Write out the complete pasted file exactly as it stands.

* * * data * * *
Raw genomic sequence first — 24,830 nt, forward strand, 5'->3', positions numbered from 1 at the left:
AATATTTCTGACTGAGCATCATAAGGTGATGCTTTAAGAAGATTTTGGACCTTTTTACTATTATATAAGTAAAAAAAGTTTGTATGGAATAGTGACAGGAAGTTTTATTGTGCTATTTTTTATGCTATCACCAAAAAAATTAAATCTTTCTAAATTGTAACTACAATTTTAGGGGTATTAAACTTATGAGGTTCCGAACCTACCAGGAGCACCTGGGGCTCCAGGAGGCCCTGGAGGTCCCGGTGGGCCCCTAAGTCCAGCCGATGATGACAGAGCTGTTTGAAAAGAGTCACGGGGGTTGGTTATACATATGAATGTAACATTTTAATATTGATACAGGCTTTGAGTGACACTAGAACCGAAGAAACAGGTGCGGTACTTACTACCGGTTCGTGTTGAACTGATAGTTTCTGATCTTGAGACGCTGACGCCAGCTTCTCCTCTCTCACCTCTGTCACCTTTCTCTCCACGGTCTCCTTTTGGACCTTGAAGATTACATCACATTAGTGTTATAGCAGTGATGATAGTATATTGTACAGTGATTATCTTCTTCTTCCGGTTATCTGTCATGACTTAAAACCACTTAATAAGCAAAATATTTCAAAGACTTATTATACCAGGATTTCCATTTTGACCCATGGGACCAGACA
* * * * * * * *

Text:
Raw genomic sequence first — 24,830 nt, forward strand, 5'->3', positions numbered from 1 at the left:
AATATTTCTGACTGAGCATCATAAGGTGATGCTTTAAGAAGATTTTGGACCTTTTTACTATTATATAAGTAAAAAAAGTTTGTATGGAATAGTGACAGGAAGTTTTATTGTGCTATTTTTTATGCTATCACCAAAAAAATTAAATCTTTCTAAATTGTAACTACAATTTTAGGGGTATTAAACTTATGAGGTTCCGAACCTACCAGGAGCACCTGGGGCTCCAGGAGGCCCTGGAGGTCCCGGTGGGCCCCTAAGTCCAGCCGATGATGACAGAGCTGTTTGAAAAGAGTCACGGGGGTTGGTTATACATATGAATGTAACATTTTAATATTGATACAGGCTTTGAGTGACACTAGAACCGAAGAAACAGGTGCGGTACTTACTACCGGTTCGTGTTGAACTGATAGTTTCTGATCTTGAGACGCTGACGCCAGCTTCTCCTCTCTCACCTCTGTCACCTTTCTCTCCACGGTCTCCTTTTGGACCTTGAAGATTACATCACATTAGTGTTATAGCAGTGATGATAGTATATTGTACAGTGATTATCTTCTTCTTCCGGTTATCTGTCATGACTTAAAACCACTTAATAAGCAAAATATTTCAAAGACTTATTATACCAGGATTTCCATTTTGACCCATGGGACCAGACA